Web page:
Do you not know that in a race all the runners run, but only one receives the prize? So run that you may obtain it.
—1 Corinthians 9:24
Nothing is more difficult for Christians to deal with than a lost, dying relative. We all want the people we love to make it to heaven. Which is why so many of us hope for that deathbed confession by a long wayward father or irascible aunt. And many times, that confession does come. I know that in my church I hear those stories all the time.
But the one story you don’t seem to hear much comes from the other side of the coin.
What about those stalwart Christians who give 50-plus good years of service to God but in those last couple years before passing on seem to lose their way?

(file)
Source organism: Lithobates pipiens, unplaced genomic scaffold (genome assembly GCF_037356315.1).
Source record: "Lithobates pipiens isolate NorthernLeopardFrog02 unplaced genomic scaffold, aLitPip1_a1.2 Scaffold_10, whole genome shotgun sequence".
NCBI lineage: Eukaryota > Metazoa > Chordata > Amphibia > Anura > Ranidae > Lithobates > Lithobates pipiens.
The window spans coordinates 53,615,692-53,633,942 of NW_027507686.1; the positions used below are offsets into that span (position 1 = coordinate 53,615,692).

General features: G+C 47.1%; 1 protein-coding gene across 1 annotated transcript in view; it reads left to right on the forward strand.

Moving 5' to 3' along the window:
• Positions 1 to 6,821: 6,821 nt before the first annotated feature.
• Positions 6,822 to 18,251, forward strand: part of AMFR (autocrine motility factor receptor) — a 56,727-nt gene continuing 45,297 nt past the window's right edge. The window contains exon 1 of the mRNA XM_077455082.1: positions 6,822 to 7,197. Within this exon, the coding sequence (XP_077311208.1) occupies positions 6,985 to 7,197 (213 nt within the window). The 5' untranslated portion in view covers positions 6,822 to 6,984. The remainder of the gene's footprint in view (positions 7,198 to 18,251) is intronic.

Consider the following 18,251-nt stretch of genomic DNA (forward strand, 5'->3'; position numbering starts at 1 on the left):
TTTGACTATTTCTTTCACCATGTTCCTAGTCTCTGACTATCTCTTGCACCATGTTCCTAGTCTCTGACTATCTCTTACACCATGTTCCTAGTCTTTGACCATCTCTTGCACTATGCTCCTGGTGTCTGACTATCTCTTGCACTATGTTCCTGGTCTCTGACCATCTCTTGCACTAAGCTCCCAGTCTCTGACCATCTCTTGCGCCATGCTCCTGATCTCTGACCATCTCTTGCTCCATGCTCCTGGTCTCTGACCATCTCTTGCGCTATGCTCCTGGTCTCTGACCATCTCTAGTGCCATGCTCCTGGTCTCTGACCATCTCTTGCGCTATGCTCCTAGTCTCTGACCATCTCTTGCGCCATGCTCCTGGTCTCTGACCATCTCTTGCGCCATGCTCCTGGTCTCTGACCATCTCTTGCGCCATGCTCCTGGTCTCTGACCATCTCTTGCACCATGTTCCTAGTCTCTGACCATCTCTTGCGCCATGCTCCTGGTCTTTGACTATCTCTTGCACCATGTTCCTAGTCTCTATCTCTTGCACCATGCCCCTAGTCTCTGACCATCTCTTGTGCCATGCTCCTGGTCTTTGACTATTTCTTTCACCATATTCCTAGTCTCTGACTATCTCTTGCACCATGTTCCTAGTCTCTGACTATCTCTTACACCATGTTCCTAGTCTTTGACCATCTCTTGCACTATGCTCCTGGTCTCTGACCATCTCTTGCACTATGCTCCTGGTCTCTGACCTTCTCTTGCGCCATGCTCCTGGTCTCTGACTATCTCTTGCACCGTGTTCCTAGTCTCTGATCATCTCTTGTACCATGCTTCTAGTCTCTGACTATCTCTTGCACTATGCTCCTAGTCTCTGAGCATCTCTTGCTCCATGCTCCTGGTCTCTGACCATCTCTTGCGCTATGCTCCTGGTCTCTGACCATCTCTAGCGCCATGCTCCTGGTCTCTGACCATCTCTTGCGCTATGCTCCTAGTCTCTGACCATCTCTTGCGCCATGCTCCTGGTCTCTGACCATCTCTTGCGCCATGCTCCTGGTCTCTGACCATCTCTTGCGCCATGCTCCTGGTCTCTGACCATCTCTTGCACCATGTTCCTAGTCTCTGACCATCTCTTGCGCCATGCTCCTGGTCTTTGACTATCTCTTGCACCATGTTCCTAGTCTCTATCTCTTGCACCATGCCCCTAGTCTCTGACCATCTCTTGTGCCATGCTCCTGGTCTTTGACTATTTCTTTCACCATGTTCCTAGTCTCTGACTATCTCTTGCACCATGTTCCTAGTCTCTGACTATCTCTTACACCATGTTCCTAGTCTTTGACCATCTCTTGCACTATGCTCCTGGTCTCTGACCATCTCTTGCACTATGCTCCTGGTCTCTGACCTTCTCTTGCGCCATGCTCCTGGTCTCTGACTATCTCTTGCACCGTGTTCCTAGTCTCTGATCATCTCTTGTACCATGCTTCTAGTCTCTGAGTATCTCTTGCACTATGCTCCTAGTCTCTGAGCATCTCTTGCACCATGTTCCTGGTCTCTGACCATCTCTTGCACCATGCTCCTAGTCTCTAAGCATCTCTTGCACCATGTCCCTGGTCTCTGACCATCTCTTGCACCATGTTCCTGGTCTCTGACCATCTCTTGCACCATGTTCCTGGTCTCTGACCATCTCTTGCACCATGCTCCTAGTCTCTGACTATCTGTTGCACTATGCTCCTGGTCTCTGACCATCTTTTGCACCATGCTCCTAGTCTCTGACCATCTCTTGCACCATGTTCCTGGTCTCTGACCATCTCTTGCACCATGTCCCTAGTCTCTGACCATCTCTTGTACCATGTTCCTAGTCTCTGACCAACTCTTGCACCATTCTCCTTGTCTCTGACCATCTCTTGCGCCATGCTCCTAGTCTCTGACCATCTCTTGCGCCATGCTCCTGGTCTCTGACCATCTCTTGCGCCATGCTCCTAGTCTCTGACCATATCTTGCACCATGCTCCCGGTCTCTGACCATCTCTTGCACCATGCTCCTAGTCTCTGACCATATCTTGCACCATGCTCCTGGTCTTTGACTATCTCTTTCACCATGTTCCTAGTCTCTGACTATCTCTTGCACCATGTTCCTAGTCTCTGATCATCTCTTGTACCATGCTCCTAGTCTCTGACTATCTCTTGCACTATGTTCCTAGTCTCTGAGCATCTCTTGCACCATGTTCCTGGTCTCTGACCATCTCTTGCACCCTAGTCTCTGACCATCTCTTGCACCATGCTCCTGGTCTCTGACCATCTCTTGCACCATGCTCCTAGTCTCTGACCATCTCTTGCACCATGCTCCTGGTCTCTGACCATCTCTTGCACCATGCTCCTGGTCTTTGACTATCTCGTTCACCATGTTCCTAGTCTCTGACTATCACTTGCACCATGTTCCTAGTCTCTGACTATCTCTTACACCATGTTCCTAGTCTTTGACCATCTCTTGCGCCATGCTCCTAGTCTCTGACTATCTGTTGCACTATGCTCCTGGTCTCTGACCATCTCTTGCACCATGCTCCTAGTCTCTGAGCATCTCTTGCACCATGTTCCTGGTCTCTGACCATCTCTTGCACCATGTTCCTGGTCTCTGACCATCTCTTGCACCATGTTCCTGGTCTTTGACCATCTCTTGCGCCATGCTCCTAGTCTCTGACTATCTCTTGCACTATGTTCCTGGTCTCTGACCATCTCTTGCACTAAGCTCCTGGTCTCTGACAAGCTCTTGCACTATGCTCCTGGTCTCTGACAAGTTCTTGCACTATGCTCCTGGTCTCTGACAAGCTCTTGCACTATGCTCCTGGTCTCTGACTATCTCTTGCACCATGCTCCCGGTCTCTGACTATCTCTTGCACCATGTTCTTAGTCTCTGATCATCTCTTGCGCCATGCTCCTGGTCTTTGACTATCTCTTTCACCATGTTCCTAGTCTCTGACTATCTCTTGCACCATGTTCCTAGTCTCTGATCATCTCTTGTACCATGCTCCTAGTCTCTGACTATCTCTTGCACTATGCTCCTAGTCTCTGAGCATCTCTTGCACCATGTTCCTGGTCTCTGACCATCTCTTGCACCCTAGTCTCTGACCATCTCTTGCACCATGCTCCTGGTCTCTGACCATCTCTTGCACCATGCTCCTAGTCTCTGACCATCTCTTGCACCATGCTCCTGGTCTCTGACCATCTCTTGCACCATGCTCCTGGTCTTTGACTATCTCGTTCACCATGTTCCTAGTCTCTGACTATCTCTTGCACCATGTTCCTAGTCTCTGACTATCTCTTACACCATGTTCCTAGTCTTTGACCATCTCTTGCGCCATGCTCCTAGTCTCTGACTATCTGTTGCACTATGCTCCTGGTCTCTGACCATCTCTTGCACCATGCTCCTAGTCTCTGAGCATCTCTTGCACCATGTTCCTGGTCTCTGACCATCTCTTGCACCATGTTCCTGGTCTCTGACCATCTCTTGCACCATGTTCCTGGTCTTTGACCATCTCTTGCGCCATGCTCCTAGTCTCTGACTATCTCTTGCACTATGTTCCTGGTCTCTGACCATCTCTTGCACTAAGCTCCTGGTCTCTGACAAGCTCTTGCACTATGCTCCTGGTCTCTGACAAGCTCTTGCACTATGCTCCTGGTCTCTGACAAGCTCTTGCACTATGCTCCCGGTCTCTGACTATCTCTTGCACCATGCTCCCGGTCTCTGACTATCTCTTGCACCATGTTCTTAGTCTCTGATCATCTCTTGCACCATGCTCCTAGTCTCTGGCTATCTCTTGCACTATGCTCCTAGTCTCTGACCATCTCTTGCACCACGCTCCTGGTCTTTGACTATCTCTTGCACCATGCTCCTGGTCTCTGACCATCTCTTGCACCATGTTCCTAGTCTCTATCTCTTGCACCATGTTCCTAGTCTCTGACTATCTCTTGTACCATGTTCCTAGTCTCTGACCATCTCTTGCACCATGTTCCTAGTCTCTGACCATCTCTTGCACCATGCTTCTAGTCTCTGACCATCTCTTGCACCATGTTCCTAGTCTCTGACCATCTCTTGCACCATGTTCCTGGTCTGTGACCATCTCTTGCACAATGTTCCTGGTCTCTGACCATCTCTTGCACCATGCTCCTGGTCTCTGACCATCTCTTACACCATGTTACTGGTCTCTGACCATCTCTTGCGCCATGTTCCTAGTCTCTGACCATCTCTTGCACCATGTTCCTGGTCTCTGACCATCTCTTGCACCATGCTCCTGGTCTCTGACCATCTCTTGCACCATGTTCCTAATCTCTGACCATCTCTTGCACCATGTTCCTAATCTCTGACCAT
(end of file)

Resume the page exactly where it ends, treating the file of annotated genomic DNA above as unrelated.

Fact is, I’ve witnessed this a lot. That beloved soul who ministered the Gospel so effectively and vibrantly for years goes into himself in the end of life, gets grumpy, loses that holy smile, and just fades out.
I’ve known people who loved God’s word like no one else yet in the last months or years of life lost all zeal for the Scriptures. The pillar of the church who always talked about Jesus suddenly stops doing so. That elderly saint with the warm heart sees it go cold.
Why does this happen? And why don’t I ever hear anyone talking about it? I’ve got to believe that I’m not the only one who has witnessed this phenomenon.
In those situations, what of perseverance of the saints? Does God allow some kind of special grace here? Or is this a failure to finish the race or some kind of long-delayed negative portion of the sower parable, that seed that grew and finally succumbed 60 years later to the strangling weeds?
It doesn’t make a lot of sense to me.
And God knows that’s not how I want to finish the race.